Indian and Chinese troops clashed at Naku La in North Sikkim last week. The clashes resulted in some minor injuries on both sides, it has been learnt. It is clarified that there was a minor face-off at Naku La area of North Sikkim on January 20, 2021 and the same was resolved by local commanders as per established protocols, the Army said in a statement. The clash occurred as People’s Liberation Army (PLA) troops attempted to intrude into Indian territory, a defence source said. There were some minor injuries on both sides but the situation was resolved and under control, the source said. The clash occurred amid high alert and heavy deployment of troops along the Line of Actual Control (LAC) on both sides since the standoff began. Given that this is peak winter and temperatures are extremely low, the situation has been largely quiet as both sides dug in while diplomatic and military-level talks continue attempts to work out an agreement for disengagement and de-escalation.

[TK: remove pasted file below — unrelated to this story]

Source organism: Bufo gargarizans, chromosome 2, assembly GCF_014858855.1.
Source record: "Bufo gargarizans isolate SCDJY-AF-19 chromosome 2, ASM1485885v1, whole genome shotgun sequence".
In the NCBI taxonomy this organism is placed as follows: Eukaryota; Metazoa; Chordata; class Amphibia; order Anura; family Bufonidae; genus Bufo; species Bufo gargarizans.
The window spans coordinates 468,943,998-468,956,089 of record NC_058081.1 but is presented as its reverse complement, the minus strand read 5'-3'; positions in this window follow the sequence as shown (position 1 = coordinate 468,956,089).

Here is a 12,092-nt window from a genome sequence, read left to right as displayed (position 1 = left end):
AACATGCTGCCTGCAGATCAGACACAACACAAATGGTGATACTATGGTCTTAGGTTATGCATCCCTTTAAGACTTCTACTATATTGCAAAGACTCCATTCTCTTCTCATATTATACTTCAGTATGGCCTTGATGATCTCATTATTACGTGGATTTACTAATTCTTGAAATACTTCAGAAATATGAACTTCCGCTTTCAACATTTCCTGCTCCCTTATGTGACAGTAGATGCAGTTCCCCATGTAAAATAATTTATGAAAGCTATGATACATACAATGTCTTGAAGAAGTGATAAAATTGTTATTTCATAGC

E) Beant Singh killing: SC gives govt. two weeks to decide on mercy plea.

The government told the Supreme Court on Monday that a decision on the mercy plea of Balwant Singh Rajoana, in jail for 26 years for the assassination of former Punjab Chief Minister Beant Singh, would have some repercussions now. Appearing before a Bench led by Chief Justice of India Sharad A. Bobde, Solicitor General Tushar Mehta, for the Centre, sought three weeks’ time. Why three weeks? What are you doing? You said you will take a decision before Republic Day, Chief Justice Bobde asked Mehta. What are they doing? It has been 26 years of jail for him (Balwant Singh). Your Lordships have given them (government) a long rope, senior advocate Mukul Rohatgi, for Balwant Singh, said, objecting to Mehta’s submissions. He is in jail for 26 years, yes, but he is in jail for the assassination of a former Chief Minister of Punjab, Mehta responded, adding that the government was examining the petition. Any decision, either way, may have some repercussions now, Mehta stressed. The court finally gave the government two weeks. Balwant Singh’s plea for Presidential mercy has been in limbo despite the government having decided over a year ago, in 2019, to spare his life in commemoration of the 550th birth anniversary of Guru Nanak Dev Ji. In a petition to the Supreme Court from his jail cell, Balwant Singh has said his repeated pleas to the government about the fate of the mercy plea were met with silence. He called the delay inexplicable. The mercy petition was filed in 2012.